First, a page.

Should you try to carry a descent volume of materials on your new moped, you may find operating the vehicle to be more difficult (if not outright dangerous). Also, because they are an open-air mode of transportation, all belongs (and people) on the moped will be continuously be exposed to the elements, including rain in the spring and snow in the winter. Suffice to say, this loss of capacity and protection can really put a damper on owning a moped.
As noted, mopeds are exceptionally fuel efficient, with ratings often exceeding 100 mpg. While these compact modes of transportation are often able to travel great distances, they are by no means the most efficient or comfortable method of doing so. Most mopeds only travel at a 30 mph top speed, making them a slow method of reaching far off destinations. In many states, you won’t even be able to use the interstate if you can’t travel above the minimum speed limit.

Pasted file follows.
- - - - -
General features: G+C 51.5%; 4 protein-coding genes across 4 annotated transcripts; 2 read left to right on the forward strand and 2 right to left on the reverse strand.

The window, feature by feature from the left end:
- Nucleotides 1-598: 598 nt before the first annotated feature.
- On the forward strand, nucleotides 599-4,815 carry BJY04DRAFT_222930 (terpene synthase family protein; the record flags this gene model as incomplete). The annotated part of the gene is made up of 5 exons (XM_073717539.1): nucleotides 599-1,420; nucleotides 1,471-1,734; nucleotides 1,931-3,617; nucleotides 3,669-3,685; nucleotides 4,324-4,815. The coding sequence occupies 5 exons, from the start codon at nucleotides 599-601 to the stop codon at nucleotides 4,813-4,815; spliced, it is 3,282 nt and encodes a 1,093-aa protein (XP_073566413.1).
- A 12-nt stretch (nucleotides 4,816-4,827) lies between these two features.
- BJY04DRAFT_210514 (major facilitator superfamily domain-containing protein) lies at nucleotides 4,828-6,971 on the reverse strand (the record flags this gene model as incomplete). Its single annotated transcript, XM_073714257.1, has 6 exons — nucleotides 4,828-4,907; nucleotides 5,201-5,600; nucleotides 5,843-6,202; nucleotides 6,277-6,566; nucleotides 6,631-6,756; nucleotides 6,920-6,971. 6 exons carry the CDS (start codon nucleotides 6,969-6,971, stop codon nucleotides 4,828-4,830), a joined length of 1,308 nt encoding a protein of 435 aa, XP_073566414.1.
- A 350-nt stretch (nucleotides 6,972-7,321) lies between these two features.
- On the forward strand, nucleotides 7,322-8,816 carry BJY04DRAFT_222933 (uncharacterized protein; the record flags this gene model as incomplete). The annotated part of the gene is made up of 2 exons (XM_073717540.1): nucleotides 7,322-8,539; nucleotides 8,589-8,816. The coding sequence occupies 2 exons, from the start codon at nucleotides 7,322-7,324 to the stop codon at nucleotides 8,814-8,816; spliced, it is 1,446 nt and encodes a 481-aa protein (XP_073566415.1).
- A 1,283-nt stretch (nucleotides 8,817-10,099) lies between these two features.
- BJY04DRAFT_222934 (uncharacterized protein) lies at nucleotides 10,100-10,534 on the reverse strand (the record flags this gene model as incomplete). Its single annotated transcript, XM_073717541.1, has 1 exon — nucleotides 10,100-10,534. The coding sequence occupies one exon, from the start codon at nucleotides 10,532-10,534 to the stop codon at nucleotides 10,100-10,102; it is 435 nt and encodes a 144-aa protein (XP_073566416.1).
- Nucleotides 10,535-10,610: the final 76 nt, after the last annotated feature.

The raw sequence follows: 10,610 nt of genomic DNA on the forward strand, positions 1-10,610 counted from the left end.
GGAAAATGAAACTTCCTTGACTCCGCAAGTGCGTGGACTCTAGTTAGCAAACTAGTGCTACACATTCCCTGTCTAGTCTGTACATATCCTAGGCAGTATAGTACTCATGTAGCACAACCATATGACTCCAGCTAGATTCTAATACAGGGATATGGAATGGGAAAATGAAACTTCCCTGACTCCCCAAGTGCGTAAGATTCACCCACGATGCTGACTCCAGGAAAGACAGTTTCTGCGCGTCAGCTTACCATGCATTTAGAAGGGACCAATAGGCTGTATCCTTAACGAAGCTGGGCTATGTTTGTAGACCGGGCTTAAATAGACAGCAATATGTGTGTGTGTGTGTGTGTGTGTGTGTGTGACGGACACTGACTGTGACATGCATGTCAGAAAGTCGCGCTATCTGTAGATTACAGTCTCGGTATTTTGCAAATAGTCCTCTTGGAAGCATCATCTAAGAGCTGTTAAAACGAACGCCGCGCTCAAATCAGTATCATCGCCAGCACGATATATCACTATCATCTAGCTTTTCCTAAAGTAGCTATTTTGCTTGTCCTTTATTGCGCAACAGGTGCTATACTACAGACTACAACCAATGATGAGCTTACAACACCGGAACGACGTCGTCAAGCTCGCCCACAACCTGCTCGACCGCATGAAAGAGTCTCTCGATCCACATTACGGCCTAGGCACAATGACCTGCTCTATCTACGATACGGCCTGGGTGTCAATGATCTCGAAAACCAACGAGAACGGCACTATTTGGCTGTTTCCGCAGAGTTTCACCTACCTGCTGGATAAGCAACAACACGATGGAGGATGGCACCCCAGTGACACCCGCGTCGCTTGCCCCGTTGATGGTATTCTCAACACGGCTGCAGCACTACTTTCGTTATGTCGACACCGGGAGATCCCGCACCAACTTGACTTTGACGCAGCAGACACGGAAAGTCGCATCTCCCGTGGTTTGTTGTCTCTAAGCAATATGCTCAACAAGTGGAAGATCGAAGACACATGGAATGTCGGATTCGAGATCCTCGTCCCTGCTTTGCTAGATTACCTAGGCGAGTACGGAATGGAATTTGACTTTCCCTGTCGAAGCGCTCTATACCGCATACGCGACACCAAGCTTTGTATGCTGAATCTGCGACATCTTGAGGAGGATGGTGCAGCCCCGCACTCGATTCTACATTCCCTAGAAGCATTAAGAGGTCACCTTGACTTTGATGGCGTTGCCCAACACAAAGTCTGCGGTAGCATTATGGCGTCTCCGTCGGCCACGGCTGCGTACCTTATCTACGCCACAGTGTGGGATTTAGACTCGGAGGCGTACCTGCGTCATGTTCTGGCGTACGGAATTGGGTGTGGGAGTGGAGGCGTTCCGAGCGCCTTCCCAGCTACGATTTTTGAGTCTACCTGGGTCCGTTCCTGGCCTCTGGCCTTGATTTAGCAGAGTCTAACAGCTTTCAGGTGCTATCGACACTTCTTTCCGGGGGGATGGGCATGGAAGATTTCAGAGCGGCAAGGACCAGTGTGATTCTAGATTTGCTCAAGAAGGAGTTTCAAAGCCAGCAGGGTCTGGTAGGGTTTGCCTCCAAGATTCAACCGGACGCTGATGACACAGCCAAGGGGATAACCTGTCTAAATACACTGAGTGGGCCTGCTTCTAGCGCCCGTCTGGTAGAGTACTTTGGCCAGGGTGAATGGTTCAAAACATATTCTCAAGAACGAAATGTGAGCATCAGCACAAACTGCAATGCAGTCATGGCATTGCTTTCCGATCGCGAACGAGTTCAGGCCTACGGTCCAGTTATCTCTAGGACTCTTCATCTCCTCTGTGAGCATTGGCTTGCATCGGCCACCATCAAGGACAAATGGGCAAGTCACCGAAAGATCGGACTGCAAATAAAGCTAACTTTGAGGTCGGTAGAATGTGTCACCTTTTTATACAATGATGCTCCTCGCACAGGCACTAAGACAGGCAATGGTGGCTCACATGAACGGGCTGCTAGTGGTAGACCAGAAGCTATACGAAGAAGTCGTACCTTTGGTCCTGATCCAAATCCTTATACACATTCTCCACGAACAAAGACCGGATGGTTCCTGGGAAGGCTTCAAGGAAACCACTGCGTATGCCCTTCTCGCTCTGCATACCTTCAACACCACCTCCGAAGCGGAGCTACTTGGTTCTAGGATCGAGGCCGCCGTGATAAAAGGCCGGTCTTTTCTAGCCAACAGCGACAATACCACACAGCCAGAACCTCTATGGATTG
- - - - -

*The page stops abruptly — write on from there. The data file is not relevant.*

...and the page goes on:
Even If you choose to ride your moped for the long haul, there’s no promise of comfort while you travel. Modern cars include built-in air conditioning, which can make the difference when it comes to surviving the boiling summer sun; mopeds lack these capabilities entirely. Though the breeze from open-air movement provides some relief, you may not get to fully enjoy it if you are wearing a proper motor bike-class helmet (which is heavily advised, regardless of local laws).
Ultimately, mopeds are built only for short distance commuting and should only be relied upon for that range of travel. If you have access to a full-sized car (either through a spouse, partner, or friend), you may be able to mitigate this limitation. But even so, your ability to travel long distances on your own will dry up if you fully commit to operating a moped full time.